The sunset has faded into full darkness now, with only the faint lights of Vancouver and the stars to light the sky off the northern deck.  I find, increasingly, that I can’t go inside until it’s getting truly dark and I can’t read anymore.  Watching a movie or doing indoor things, while there’s still a "show" to be seen in the sunset sky seems just….wrong.  A waste of precious days where it stays light into the evening, a waste of a moment where I look out at where I’ve found myself and just start laughing at the pure amazement of it all.  How and why I’ve ended up here is a story for another evening, but one I do promise to write.  But for now, the citronella candles are making little pools of light on the deck tables, and the stars are coming out in earnest, so it’s time to step away from the computer…

Strange OS X Behavior

Yesterday morning, for no reason I can discern, my Macbook Pro started heating up again. After the 10.4.7 upgrade, my CPU temp has dropped on an average basis to the high 50’s and low 60’s for doing normal tasks like reading email and writing documents. The temperature climbs to high 70’s when playing DVDs or decoding high-bandwidth media. Well, yesterday the normal resting temp climbed to the high 70’s and low 80’s and stayed there. With all user-level apps closed.

Activity Monitor showed an average CPU load of about 40-55% (with no user apps running, remember), and much of that was simply that one of the two CPU cores was pegged pretty constantly. This didn’t show up in the process table at all, however, which I found odd. Even kernel_task was only consuming 1-2% CPU.

Eventually, looking at log files, I noticed that /var/log/samba/log.nmbd was growing outrageously, as nmbd (the Samba name service daemon) was being restarted and dying many many times per second. Somehow it was failing to start, to bind to port 137, and then launchd was restarting it virtually without any delay or sleep. I consider the latter a bug in Apple’s implementation of Windows file sharing, but whatever.

Turning off Windows File Sharing fixed the problem, and now CPU utilization and temperatures are back to normal. But it leaves a question — why, after months without such symptoms, did nmbd suddenly go wonky yesterday at 10am? Not a clue.

This wasn’t a particularly “difficult” problem to troubleshoot, but it did have very few symptoms visible in any of Apple’s utilities and apps. I found this one on the command line using the time-honored Unix toolset. So it does make you wonder how someone only acquainted with the GUI would find and fix it. We continue to build technology which requires highly specialized knowledge to deal with ordinary, everyday issues. Of course, that’s true of automobiles and other consumer technology as well, but arguably computing has a long way to go to get as reliable as the average automobile.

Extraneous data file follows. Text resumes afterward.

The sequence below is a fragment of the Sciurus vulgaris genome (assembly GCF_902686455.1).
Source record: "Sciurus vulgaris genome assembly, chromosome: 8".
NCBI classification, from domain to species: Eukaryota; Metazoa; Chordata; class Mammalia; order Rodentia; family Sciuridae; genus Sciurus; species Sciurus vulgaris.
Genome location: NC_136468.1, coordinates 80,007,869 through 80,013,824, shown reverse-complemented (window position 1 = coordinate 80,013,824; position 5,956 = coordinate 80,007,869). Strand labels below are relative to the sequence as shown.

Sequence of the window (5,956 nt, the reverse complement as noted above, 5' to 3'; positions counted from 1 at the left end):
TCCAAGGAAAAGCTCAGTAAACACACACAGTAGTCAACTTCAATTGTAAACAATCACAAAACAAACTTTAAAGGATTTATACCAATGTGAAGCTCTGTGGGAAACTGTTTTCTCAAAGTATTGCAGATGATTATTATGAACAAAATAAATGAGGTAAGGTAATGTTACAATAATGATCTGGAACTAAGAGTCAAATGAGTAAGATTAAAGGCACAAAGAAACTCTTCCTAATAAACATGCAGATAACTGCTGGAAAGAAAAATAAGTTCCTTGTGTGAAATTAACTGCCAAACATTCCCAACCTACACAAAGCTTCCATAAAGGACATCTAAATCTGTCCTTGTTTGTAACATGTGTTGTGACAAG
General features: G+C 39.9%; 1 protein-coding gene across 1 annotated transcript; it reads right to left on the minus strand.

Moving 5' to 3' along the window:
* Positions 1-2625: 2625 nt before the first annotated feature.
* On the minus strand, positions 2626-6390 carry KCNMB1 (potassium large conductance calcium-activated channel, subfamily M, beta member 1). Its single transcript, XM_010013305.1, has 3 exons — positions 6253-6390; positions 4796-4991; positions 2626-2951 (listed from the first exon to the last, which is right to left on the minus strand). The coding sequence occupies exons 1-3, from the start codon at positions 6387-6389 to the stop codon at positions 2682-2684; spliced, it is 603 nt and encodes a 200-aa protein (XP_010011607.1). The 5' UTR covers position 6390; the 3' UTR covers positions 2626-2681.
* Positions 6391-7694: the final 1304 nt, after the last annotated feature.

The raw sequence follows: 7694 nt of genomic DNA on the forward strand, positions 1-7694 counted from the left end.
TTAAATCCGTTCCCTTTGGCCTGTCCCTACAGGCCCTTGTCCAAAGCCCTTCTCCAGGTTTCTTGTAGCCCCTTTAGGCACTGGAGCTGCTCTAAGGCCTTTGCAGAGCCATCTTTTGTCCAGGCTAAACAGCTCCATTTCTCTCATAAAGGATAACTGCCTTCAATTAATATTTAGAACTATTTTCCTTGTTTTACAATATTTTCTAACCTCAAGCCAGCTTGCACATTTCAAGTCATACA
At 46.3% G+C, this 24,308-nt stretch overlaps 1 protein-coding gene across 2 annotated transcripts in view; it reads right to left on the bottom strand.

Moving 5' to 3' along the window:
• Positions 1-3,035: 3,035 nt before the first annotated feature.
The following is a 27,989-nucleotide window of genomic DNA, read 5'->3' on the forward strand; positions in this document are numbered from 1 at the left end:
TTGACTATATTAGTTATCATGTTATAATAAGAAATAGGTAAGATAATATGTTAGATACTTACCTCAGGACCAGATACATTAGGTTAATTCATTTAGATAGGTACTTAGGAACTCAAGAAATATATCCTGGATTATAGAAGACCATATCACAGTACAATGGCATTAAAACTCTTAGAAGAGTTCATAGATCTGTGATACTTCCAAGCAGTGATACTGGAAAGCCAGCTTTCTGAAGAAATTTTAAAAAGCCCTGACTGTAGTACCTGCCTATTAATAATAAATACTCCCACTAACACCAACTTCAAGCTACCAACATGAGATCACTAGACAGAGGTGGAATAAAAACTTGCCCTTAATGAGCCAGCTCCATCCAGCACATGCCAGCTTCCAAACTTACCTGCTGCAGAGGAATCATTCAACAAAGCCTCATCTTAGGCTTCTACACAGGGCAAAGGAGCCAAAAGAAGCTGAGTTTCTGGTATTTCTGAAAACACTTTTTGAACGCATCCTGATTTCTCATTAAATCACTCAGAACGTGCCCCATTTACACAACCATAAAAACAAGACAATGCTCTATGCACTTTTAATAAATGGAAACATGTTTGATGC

Of warmth and wiring…

This week finally saw some action towards finishing up the immediate house projects.  After last week’s move, this week has mostly been unpacking, at least to the extent that I can before the final painting happens and the electrical work is completed.  Those items (particularly the painting) need to happen before I can position bookshelves (11 total) around the house and begin unpacking the big bulk of boxes.  Yesterday, after what I felt was a pretty long delay (I was a bit cranky), the network wiring and video cabling began – allowing the DirecTV dish to be back up with signal (it needed reinstallation after the roofing project, which dislodged the dish), and for me to finally get the rooms wired up to the relay rack in the garage.

Much of that was finished today, except for ethernet to a couple of the less critical rooms.  Bob, the network wiring guy, had to leave midday because he was volunteering for Kiwanis at the San Juan County Fair.  Apparently they take shifts grilling and doing BBQ, so I’ll have to check that out this weekend with Scott. 

With the completion of electrical work, and the basic network cabling, I now have heat in all theDsc_0001_1
rooms, electricity everywhere needed, and my TV is back.  And just yesterday, some folks replaced the chimney on the wood stove (which was nasty), cleaned and serviced it, swept the upper chimney, and helped me get the stove positioned to code, which my insurance company insisted upon.  Today I picked up some fireplace tools and an axe, and had my first wood stove fire tonight.  It’s burning down a bit as I write this, and while the stove didn’t get hot enough to boil tea water, it got close enough so the Wolf finished the job in about 10 seconds. 

Scott arrives tomorrow to stay until Tuesday morning — his birthday is Saturday and he decided to take some time off to come up and be my first house guest.  I’m going to take him to the fair, and to all my favorite island landmarks from past days, we’ll hit a nice restaurant for his birthday, and we’ll take the kitchen out for a spin and see how much propane we get through on the wok stand.  It should be fun.  Probably not a lot of posting until Tuesday, unless we have a lazy Sunday afternoon or something, which seems very possible.  Somehow the deck makes it completely impossible to sit inside, or watch movies until it’s too dark to read or see much.